Who Are Your Startup’s Customers?

At this point, you’ve already done several interviews about the problem with your potential customers. Based on these interviews, you have a clearer picture about who your customers are.

However, you need more than just a blurry picture of them. To move on with confidence, you must present a better answer than just “women, in their 30s, with no kids.”

This is a good start. But, to properly answer to the question, you’ll have try hard to see all the pixels in that picture.

***Hey, do you need some help in applying this content in your business? Take a look at my MENTORING SESSIONS HERE


Because the best decisions about your startup’s value proposition, channels, customer relationship and revenue streams are “hidden” on your customer’s persona.

For instance, let’s suppose you need to design a marketing campaign to make your customers interested in your product. What marketing channels would you use? What message and tone are more compelling?

It will depend on who your customers are, their habits, preferences, hobbies, jobs, mindsets and more.

Therefore, your customer’s deeper characteristics will give you what you need to create, communicate and deliver value to them.

Another good reason is that not all of your customers are equal. Some of them will use your product in totally different contexts than others. That’s why your best decisions will be those that take into account your customers’ contexts and preferences.


It all starts with your true interest on them as human beings—not just future sources of revenue.

Hence, you must start defining them as individuals, not just as a group of people with common traits. These customer’s specific definitions are called “personas”. As I’ve mentioned before, you’ll probably identify more than one persona as your potential customers.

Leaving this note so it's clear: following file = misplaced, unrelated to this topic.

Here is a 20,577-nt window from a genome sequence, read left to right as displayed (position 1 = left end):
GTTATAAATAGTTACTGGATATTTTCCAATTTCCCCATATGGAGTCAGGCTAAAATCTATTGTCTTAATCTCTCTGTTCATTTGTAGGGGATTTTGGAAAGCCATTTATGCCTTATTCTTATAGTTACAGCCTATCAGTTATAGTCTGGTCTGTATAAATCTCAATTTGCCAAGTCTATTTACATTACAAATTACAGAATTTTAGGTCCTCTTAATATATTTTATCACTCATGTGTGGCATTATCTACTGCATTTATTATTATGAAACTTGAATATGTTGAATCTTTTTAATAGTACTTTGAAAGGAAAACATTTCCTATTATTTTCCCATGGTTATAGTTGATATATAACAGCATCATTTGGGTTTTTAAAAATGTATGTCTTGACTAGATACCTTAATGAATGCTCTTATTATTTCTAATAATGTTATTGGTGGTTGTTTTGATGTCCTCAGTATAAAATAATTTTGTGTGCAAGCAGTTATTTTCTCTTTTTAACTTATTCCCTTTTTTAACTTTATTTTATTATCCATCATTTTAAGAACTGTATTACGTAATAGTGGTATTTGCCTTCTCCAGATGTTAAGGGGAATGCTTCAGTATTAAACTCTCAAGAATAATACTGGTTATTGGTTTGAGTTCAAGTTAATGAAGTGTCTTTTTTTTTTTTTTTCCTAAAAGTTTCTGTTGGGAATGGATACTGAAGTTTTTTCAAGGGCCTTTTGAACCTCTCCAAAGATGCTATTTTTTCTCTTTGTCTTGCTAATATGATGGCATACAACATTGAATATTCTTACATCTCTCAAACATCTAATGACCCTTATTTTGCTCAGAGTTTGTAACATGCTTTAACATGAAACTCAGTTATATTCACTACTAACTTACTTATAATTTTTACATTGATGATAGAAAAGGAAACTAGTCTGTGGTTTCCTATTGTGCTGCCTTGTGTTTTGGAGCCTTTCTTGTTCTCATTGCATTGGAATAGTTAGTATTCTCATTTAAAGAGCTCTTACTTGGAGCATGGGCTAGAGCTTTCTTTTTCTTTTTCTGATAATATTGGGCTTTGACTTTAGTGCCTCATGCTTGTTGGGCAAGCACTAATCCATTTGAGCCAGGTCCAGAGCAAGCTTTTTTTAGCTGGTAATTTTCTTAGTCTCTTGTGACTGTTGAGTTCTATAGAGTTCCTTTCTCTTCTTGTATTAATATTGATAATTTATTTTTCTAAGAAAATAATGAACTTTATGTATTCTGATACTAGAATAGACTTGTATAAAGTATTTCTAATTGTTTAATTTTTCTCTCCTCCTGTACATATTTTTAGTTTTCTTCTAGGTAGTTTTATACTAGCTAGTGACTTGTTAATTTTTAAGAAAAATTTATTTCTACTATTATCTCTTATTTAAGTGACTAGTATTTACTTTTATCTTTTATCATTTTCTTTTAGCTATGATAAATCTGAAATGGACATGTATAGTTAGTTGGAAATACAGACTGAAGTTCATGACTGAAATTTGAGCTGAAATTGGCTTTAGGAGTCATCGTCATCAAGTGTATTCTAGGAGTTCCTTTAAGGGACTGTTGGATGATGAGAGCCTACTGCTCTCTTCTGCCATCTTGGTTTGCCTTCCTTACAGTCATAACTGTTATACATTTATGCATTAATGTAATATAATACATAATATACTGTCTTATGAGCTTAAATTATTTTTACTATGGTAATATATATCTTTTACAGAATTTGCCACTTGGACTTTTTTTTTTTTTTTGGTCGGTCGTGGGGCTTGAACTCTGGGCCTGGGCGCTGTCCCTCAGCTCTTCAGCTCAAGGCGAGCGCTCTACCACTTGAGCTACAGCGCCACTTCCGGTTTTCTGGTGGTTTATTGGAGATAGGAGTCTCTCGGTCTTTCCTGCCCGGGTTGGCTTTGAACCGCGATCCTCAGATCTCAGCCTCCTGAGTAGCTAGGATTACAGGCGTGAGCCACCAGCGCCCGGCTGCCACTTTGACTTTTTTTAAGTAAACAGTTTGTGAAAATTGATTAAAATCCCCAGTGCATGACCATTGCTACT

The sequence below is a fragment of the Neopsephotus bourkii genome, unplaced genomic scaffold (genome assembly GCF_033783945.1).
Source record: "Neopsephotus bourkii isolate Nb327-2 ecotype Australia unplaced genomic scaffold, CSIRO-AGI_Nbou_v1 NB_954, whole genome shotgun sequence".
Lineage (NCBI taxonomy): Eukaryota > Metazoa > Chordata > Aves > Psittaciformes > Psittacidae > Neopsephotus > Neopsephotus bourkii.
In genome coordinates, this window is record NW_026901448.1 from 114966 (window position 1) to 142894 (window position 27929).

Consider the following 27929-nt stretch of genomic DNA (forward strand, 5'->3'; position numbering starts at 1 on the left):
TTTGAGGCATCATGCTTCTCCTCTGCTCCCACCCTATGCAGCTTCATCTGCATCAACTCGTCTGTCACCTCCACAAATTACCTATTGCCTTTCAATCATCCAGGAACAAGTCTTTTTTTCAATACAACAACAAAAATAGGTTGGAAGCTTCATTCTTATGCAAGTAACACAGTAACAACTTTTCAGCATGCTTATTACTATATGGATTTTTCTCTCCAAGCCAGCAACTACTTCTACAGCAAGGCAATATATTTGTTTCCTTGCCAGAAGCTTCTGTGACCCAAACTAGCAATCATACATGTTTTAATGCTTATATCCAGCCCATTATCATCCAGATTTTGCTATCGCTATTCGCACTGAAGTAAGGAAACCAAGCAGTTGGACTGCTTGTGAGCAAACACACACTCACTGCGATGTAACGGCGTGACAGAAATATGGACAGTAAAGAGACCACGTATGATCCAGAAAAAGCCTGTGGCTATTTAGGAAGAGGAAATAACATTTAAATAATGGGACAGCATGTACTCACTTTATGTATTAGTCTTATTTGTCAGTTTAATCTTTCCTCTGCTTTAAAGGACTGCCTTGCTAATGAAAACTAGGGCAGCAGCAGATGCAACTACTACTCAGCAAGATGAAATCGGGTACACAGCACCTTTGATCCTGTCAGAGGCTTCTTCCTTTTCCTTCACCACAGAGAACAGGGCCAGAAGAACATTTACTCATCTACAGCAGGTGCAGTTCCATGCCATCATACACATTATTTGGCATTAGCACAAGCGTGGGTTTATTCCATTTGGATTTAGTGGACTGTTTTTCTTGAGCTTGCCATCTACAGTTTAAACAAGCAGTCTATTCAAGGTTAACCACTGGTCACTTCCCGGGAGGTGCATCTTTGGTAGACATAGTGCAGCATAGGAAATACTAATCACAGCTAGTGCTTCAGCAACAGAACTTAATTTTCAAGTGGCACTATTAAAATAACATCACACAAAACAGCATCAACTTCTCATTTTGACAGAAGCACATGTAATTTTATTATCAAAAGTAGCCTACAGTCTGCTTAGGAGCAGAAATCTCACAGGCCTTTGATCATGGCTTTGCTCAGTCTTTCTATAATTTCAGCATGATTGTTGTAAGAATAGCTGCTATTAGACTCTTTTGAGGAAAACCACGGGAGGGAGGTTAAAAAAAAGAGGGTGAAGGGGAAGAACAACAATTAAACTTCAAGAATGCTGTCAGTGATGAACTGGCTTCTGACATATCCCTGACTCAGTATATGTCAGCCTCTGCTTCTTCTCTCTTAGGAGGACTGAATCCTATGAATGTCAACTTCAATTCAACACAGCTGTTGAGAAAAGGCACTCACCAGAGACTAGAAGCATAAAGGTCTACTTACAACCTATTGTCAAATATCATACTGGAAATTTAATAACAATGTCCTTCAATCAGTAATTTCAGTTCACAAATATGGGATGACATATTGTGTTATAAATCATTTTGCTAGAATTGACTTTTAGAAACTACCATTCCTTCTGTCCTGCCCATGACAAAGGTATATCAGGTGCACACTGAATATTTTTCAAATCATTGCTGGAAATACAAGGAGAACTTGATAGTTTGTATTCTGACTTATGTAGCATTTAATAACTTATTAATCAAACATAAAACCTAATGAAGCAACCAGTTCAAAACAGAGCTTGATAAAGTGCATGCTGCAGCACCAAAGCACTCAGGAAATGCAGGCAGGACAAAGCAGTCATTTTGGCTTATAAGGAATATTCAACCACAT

In his book “X: The Experience When Business Meets Design”, Brian Solis presents several attributes and behaviors that are part of the persona:

  • Name
  • Age
  • Lifestyle and workstyle
  • Brief narrative (one-line summary)
  • Expectations of the product
  • Channels
  • Frequently performed tasks + desired tasks
  • Tools and touch-points used
  • Trusted Advisors and Resources
  • Pain-points
  • Goals and aspirations

Notice how specific and particular these attributes are. This means you’ll have to empathize with your customers, as they were a really close friend of yours. Putting yourself in their shoes is a constant exercise you need to do.


Start gathering all information you can about your potential customers. Build a one-sheet profile of a specific person that represents well your customers. Remember, it needs to be specific!

Too difficult? Add a picture and a give your persona a name. Then, after finishing the persona description, read all his/her traits and see if there isn’t any ambiguous traits as: 20-30 years old.

When you’ve finished, come back here to our next questions:

What is Your Value Proposition?

Recommended Readings:

Business Model Generation

by Alexander Osterwalder and Yves Pigneur

X: The Experience When Business Meets Design

by Alexander Osterwalder and Yves Pigneur

Leave a Reply

© The Traction Stage 2020



Calculate and make sense of your campaigns CAC, ROI, and other metrics.

%d bloggers like this: